I also bring it up because I am compelled to write the truth: This show stinks. Or, at least, it doesn't ascend to the stratospheric heights of hilarity that every other Weird Al venture does.
Perhaps fellow Al fans will fathom the pain I feel in typing these words. This weekly Al show is like a precious gift gone sour. The bulk of the jokes are not funny, drained of any perceivable edge. Al is like a parody of himself, with all of the trimmings and none of the heart. Watching The Weird Al Show does not inspire me to go on a spree of violence in the same way that Barney does, but it left me numb.
Actually, there are moments of Weird Al magic interspersed throughout the show, like truffles hidden in troughs of doughnut lard. The commercial parodies are vintage Al, pointed and hilarious. Some of the repurposed public domain footage is absurd and amusing. The occasional gag lands huge, such as when Al shakes hands with the world record holder for longest fingernails and ends up with a handful of yellowed keratin. Al uses his guest stars to great advantage, creating a surrealistic game of celebrity spotting. Best of all, Al and the band do a live version of "Yoda," one of the best songs ever. These hints force me to wonder what hilarity an unfettered Al would have achieved.
The Rebuttal Witnesses
To be fair, the stated demographic of this show is 2- to 11-year-olds, a group I aged out of some time ago. Just because I've been a Weird Al fan since the Doctor Demento days and can still sing "Mr. Frump In The Iron Lung" word for word doesn't mean this show should be for me. And in truth, my four-year-old loves it. He continually asks me to show the part with the peanut butter pizza, and he cracks up when Corky asks Al for a box of smelly socks. Even under these worst of circumstances, Al is magical for little kids. That makes my heart burst with joy.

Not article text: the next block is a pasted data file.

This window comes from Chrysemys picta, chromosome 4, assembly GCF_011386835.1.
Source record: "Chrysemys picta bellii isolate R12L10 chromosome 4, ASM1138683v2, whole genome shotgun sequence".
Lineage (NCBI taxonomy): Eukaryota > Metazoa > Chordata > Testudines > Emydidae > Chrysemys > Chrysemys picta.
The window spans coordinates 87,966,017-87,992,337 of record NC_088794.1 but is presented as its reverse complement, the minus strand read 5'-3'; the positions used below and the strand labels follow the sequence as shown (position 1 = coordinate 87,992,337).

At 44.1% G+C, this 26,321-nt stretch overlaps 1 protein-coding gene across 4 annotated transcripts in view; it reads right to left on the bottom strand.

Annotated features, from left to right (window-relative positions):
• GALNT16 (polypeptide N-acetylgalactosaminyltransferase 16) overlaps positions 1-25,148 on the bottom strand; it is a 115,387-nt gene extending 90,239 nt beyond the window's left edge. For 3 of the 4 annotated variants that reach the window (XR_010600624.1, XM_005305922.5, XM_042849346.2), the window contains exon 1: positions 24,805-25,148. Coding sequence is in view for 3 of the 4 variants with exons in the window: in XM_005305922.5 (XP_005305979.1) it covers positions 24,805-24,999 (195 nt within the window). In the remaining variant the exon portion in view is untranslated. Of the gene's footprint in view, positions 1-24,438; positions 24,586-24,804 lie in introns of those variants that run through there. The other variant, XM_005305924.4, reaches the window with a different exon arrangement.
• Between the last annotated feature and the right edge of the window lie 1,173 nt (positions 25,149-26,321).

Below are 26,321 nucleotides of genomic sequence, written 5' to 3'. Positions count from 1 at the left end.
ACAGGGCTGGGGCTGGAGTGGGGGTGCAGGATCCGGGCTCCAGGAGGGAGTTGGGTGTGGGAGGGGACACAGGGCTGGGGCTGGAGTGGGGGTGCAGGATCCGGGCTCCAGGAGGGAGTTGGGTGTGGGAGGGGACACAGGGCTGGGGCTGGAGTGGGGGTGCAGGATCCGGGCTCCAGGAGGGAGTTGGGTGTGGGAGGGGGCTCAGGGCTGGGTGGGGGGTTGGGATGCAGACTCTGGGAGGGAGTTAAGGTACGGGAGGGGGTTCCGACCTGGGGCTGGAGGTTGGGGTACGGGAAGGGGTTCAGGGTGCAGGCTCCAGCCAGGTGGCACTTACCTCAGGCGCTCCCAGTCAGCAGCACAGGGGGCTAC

There is more good news. Al, perhaps sensing that another television show is not in the cards, holds nothing back in the thirteen commentary tracks. Along with producer Tom Frank and director Peyton Reed, Al lays bare all of the frustration, joy, sorrow, and anger he experienced while making the show. These three guys (with periodic guest commentaries from other stars) completely dissect what went on behind the scenes. These commentary tracks are so honest, engaging, and bittersweet that they become the feature presentation. It is worth buying the set just to hear them.
Also, even though Al's humor is subsumed, it is not stamped out entirely. The commercial parodies are truly hilarious, as are a handful of moments sprinkled throughout the episodes. Alex Trebec is a hoot, as are the rest of the guest appearances. Is it wrong to admit that Cousin Corky and Val Brentwood: Gal Spy give me a very special feeling? Meanwhile, Madame Judy the Psychic makes me want to drink a glass of milk—just so I can snort it out of my nose with laughter.
Along with the commentaries, there are concept drawings for things like the set and the show's logo, Fatman comic storyboards, and a frantic karaoke segment. If you can absorb and recite all the words to this theme song, you're a bigger Al fan than I am.
Shout! Factory has presented a clean transfer that ably carries the wild color scheme. The audio is a standard television-to-DVD mix, with no quality problems. There are some synch issues on the third disc. I also had some hiccups when navigating the sub menus that forced me to restart the disc.
Until a DVD compilation of Al TV sees the light of day, The Weird Al Show: The Complete Series is the largest dose of we're likely to see of the Weird One on DVD. If the content itself is lackluster, at least Al and friends saw fit to exponentially increase the set's value with full-throttle commentaries. The latter episodes are much better than the first handful, and all of them contain some interest for Al fans young or old. It isn't the show Al or his fans were hoping for—but it is Al, and that's good enough. Here's hoping that Al rocks the humor parody for decades more…and may one of his non-parodies get some respect.
If you don't mind me askin', what's this poisonous cobra doing in my underwear drawer?